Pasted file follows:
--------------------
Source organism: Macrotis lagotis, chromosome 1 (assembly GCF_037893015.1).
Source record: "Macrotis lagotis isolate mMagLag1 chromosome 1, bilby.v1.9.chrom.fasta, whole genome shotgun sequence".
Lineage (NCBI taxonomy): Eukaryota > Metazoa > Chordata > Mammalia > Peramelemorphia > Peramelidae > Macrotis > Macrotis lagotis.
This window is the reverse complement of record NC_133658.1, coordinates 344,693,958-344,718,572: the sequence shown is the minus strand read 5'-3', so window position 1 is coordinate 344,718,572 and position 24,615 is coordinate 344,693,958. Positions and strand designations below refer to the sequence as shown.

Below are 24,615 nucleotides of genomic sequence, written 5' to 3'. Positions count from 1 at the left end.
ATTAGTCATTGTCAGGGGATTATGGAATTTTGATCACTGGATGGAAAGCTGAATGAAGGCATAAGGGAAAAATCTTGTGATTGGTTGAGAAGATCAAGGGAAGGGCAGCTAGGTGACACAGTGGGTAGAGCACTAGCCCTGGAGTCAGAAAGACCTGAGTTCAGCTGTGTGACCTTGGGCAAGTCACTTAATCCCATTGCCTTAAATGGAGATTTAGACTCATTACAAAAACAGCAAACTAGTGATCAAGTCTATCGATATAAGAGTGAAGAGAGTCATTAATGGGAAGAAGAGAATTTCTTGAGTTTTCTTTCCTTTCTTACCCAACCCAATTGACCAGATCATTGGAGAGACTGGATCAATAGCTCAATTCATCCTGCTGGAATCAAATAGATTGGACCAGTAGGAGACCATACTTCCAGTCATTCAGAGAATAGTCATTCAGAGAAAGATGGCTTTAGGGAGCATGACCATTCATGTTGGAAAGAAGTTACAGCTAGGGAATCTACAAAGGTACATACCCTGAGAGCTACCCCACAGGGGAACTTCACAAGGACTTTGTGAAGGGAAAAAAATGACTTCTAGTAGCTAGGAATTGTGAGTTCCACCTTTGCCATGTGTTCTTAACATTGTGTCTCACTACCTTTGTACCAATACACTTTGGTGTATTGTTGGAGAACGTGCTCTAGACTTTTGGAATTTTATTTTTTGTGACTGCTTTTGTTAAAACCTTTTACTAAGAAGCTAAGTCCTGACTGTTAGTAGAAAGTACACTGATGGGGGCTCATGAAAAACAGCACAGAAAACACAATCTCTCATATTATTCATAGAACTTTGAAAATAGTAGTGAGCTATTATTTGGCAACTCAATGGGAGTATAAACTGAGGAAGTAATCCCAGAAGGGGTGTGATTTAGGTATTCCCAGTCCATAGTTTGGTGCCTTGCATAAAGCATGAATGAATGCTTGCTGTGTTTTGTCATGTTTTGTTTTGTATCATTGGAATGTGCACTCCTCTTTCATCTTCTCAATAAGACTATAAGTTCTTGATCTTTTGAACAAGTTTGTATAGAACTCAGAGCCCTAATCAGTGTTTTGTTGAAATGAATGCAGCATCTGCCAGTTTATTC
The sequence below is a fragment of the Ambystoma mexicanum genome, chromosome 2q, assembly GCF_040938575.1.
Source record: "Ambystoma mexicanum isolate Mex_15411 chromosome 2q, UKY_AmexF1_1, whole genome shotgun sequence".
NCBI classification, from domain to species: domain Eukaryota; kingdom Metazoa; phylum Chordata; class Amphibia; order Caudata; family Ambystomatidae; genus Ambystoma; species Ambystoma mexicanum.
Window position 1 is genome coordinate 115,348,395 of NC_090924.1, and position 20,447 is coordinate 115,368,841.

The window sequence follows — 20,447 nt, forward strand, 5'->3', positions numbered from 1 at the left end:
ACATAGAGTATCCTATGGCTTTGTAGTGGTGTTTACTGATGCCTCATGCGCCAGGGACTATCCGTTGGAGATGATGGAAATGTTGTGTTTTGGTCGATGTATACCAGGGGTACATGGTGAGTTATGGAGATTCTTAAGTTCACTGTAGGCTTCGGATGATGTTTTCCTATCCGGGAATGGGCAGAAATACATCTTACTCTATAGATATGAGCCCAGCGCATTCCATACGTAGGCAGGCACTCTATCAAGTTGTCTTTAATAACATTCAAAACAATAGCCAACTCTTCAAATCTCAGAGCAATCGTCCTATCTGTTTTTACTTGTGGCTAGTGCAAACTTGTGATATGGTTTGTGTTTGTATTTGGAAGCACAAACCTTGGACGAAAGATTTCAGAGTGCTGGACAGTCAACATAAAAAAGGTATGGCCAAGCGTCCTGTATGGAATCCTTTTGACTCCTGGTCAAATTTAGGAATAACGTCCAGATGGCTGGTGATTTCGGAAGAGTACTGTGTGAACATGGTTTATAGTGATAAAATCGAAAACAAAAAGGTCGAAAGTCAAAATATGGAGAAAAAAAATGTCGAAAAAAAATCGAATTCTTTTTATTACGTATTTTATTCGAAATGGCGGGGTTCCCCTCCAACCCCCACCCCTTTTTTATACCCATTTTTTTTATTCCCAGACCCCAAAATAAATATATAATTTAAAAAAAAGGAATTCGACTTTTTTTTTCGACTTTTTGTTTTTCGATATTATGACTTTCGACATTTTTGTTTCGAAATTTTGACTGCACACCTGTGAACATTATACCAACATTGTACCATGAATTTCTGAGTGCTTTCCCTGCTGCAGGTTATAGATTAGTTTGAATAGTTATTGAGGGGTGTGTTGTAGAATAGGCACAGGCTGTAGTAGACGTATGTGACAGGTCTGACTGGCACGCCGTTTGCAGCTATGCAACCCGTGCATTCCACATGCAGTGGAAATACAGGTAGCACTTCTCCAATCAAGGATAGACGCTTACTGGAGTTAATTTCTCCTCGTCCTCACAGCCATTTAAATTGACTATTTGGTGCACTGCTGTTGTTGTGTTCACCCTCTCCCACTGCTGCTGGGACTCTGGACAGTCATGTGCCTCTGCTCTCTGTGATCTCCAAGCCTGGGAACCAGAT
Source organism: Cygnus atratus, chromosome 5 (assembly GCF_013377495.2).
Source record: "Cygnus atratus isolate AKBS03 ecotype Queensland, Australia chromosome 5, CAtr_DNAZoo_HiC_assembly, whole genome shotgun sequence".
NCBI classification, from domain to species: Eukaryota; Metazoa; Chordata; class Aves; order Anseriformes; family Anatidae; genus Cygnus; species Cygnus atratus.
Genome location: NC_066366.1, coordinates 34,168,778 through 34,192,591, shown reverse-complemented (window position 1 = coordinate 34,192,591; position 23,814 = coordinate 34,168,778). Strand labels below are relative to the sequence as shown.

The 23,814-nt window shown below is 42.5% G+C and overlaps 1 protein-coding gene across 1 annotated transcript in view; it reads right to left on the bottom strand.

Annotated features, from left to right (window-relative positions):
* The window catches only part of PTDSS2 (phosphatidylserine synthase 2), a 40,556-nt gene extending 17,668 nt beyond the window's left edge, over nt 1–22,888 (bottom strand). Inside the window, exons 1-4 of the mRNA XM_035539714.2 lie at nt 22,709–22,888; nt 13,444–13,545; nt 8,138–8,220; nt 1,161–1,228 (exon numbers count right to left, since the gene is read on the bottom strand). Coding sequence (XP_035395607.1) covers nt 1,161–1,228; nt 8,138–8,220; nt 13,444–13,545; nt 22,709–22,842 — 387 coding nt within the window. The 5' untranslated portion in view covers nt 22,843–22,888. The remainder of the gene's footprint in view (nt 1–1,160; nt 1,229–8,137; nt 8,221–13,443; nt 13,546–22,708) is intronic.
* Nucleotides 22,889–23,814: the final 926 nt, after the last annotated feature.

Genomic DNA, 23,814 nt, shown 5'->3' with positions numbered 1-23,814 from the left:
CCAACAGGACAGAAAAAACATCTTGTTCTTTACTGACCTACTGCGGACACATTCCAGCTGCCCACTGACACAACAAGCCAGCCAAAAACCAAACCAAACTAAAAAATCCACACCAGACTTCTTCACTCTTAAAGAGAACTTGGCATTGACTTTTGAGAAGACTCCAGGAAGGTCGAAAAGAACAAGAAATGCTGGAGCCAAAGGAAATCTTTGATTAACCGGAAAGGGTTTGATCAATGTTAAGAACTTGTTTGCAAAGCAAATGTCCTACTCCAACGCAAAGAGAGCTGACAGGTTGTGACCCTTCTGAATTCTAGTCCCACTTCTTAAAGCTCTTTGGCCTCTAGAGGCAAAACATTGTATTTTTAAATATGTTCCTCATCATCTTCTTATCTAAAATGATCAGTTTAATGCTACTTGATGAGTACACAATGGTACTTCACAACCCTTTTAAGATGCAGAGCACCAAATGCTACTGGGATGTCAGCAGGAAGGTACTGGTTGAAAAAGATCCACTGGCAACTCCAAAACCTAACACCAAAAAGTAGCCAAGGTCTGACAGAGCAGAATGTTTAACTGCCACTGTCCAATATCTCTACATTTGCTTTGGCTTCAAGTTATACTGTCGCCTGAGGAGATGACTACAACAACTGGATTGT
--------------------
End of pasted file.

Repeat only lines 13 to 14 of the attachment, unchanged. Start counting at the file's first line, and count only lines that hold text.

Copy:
Source organism: Cygnus atratus, chromosome 5 (assembly GCF_013377495.2).
Source record: "Cygnus atratus isolate AKBS03 ecotype Queensland, Australia chromosome 5, CAtr_DNAZoo_HiC_assembly, whole genome shotgun sequence".